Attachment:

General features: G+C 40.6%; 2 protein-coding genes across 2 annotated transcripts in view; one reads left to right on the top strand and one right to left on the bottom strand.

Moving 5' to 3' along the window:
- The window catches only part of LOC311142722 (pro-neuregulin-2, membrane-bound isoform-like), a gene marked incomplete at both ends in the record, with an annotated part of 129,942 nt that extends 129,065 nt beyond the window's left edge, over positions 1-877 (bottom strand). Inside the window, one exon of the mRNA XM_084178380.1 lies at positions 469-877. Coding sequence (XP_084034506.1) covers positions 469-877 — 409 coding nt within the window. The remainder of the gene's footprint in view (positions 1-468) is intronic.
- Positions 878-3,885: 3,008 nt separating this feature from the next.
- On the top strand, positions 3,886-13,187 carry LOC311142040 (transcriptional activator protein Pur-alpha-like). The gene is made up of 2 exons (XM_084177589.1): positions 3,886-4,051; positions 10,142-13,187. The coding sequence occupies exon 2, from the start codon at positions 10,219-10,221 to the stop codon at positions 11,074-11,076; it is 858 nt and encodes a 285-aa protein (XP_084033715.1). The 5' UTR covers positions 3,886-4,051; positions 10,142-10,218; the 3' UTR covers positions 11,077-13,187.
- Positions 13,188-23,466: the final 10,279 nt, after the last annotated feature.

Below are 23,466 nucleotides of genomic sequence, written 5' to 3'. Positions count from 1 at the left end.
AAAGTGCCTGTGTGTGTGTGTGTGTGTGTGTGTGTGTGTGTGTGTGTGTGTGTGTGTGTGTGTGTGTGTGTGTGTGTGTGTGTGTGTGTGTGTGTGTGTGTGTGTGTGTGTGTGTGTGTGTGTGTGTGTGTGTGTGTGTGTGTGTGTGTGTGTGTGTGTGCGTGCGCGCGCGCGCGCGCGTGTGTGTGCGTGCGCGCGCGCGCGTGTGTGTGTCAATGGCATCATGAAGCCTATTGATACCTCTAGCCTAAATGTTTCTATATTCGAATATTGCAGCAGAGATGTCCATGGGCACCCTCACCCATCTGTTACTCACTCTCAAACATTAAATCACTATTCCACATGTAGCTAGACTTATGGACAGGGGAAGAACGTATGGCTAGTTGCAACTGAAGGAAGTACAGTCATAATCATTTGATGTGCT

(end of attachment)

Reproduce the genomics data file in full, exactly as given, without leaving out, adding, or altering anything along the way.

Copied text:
General features: G+C 40.6%; 2 protein-coding genes across 2 annotated transcripts in view; one reads left to right on the top strand and one right to left on the bottom strand.

Moving 5' to 3' along the window:
- The window catches only part of LOC311142722 (pro-neuregulin-2, membrane-bound isoform-like), a gene marked incomplete at both ends in the record, with an annotated part of 129,942 nt that extends 129,065 nt beyond the window's left edge, over positions 1-877 (bottom strand). Inside the window, one exon of the mRNA XM_084178380.1 lies at positions 469-877. Coding sequence (XP_084034506.1) covers positions 469-877 — 409 coding nt within the window. The remainder of the gene's footprint in view (positions 1-468) is intronic.
- Positions 878-3,885: 3,008 nt separating this feature from the next.
- On the top strand, positions 3,886-13,187 carry LOC311142040 (transcriptional activator protein Pur-alpha-like). The gene is made up of 2 exons (XM_084177589.1): positions 3,886-4,051; positions 10,142-13,187. The coding sequence occupies exon 2, from the start codon at positions 10,219-10,221 to the stop codon at positions 11,074-11,076; it is 858 nt and encodes a 285-aa protein (XP_084033715.1). The 5' UTR covers positions 3,886-4,051; positions 10,142-10,218; the 3' UTR covers positions 11,077-13,187.
- Positions 13,188-23,466: the final 10,279 nt, after the last annotated feature.

Below are 23,466 nucleotides of genomic sequence, written 5' to 3'. Positions count from 1 at the left end.
AAAGTGCCTGTGTGTGTGTGTGTGTGTGTGTGTGTGTGTGTGTGTGTGTGTGTGTGTGTGTGTGTGTGTGTGTGTGTGTGTGTGTGTGTGTGTGTGTGTGTGTGTGTGTGTGTGTGTGTGTGTGTGTGTGTGTGTGTGTGTGTGTGTGTGTGTGTGTGTGCGTGCGCGCGCGCGCGCGCGTGTGTGTGCGTGCGCGCGCGCGCGTGTGTGTGTCAATGGCATCATGAAGCCTATTGATACCTCTAGCCTAAATGTTTCTATATTCGAATATTGCAGCAGAGATGTCCATGGGCACCCTCACCCATCTGTTACTCACTCTCAAACATTAAATCACTATTCCACATGTAGCTAGACTTATGGACAGGGGAAGAACGTATGGCTAGTTGCAACTGAAGGAAGTACAGTCATAATCATTTGATGTGCT